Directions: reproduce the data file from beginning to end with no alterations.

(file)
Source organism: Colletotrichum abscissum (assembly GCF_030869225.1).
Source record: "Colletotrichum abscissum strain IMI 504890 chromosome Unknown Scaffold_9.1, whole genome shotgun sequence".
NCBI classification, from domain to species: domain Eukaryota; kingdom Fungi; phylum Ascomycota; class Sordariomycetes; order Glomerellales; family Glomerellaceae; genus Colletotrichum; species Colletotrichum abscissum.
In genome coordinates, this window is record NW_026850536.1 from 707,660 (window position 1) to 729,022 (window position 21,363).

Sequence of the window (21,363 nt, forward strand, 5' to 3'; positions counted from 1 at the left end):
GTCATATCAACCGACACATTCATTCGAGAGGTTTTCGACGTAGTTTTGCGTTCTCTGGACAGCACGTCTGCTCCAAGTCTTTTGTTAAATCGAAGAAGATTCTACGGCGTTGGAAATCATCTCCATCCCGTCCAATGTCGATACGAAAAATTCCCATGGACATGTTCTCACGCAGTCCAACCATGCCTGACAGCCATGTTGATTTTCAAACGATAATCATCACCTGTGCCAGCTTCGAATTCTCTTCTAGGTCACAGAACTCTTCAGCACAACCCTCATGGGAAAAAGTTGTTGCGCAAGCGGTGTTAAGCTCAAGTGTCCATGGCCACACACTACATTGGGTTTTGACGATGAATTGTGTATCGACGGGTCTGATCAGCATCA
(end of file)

Source organism: Colletotrichum abscissum (assembly GCF_030869225.1).
Source record: "Colletotrichum abscissum strain IMI 504890 chromosome Unknown Scaffold_9.1, whole genome shotgun sequence".
NCBI classification, from domain to species: domain Eukaryota; kingdom Fungi; phylum Ascomycota; class Sordariomycetes; order Glomerellales; family Glomerellaceae; genus Colletotrichum; species Colletotrichum abscissum.
In genome coordinates, this window is record NW_026850536.1 from 707,660 (window position 1) to 729,022 (window position 21,363).

Sequence of the window (21,363 nt, forward strand, 5' to 3'; positions counted from 1 at the left end):
GTCATATCAACCGACACATTCATTCGAGAGGTTTTCGACGTAGTTTTGCGTTCTCTGGACAGCACGTCTGCTCCAAGTCTTTTGTTAAATCGAAGAAGATTCTACGGCGTTGGAAATCATCTCCATCCCGTCCAATGTCGATACGAAAAATTCCCATGGACATGTTCTCACGCAGTCCAACCATGCCTGACAGCCATGTTGATTTTCAAACGATAATCATCACCTGTGCCAGCTTCGAATTCTCTTCTAGGTCACAGAACTCTTCAGCACAACCCTCATGGGAAAAAGTTGTTGCGCAAGCGGTGTTAAGCTCAAGTGTCCATGGCCACACACTACATTGGGTTTTGACGATGAATTGTGTATCGACGGGTCTGATCAGCATCA